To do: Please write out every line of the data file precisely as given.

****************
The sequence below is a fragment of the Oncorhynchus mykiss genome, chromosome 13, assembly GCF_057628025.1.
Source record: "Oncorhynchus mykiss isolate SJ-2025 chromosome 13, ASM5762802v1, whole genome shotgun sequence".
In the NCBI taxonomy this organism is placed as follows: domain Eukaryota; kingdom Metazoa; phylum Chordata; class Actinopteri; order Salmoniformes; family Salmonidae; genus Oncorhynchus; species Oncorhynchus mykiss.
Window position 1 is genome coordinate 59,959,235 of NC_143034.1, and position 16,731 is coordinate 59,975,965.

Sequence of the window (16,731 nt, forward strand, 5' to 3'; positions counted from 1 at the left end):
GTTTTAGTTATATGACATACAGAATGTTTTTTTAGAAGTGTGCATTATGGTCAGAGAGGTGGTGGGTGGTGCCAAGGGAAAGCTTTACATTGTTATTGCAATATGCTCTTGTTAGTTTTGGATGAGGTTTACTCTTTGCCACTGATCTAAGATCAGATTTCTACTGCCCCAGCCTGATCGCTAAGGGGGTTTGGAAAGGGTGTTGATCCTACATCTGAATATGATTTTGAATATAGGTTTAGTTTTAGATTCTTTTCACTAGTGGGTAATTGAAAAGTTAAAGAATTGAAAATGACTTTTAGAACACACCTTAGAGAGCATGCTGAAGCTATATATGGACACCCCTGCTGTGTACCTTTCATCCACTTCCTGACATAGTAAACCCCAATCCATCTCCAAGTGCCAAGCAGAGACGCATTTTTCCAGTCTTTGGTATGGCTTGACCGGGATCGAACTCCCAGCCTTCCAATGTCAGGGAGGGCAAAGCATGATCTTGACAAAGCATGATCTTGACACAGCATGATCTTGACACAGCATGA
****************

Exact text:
The sequence below is a fragment of the Oncorhynchus mykiss genome, chromosome 13, assembly GCF_057628025.1.
Source record: "Oncorhynchus mykiss isolate SJ-2025 chromosome 13, ASM5762802v1, whole genome shotgun sequence".
In the NCBI taxonomy this organism is placed as follows: domain Eukaryota; kingdom Metazoa; phylum Chordata; class Actinopteri; order Salmoniformes; family Salmonidae; genus Oncorhynchus; species Oncorhynchus mykiss.
Window position 1 is genome coordinate 59,959,235 of NC_143034.1, and position 16,731 is coordinate 59,975,965.

Sequence of the window (16,731 nt, forward strand, 5' to 3'; positions counted from 1 at the left end):
GTTTTAGTTATATGACATACAGAATGTTTTTTTAGAAGTGTGCATTATGGTCAGAGAGGTGGTGGGTGGTGCCAAGGGAAAGCTTTACATTGTTATTGCAATATGCTCTTGTTAGTTTTGGATGAGGTTTACTCTTTGCCACTGATCTAAGATCAGATTTCTACTGCCCCAGCCTGATCGCTAAGGGGGTTTGGAAAGGGTGTTGATCCTACATCTGAATATGATTTTGAATATAGGTTTAGTTTTAGATTCTTTTCACTAGTGGGTAATTGAAAAGTTAAAGAATTGAAAATGACTTTTAGAACACACCTTAGAGAGCATGCTGAAGCTATATATGGACACCCCTGCTGTGTACCTTTCATCCACTTCCTGACATAGTAAACCCCAATCCATCTCCAAGTGCCAAGCAGAGACGCATTTTTCCAGTCTTTGGTATGGCTTGACCGGGATCGAACTCCCAGCCTTCCAATGTCAGGGAGGGCAAAGCATGATCTTGACAAAGCATGATCTTGACACAGCATGATCTTGACACAGCATGA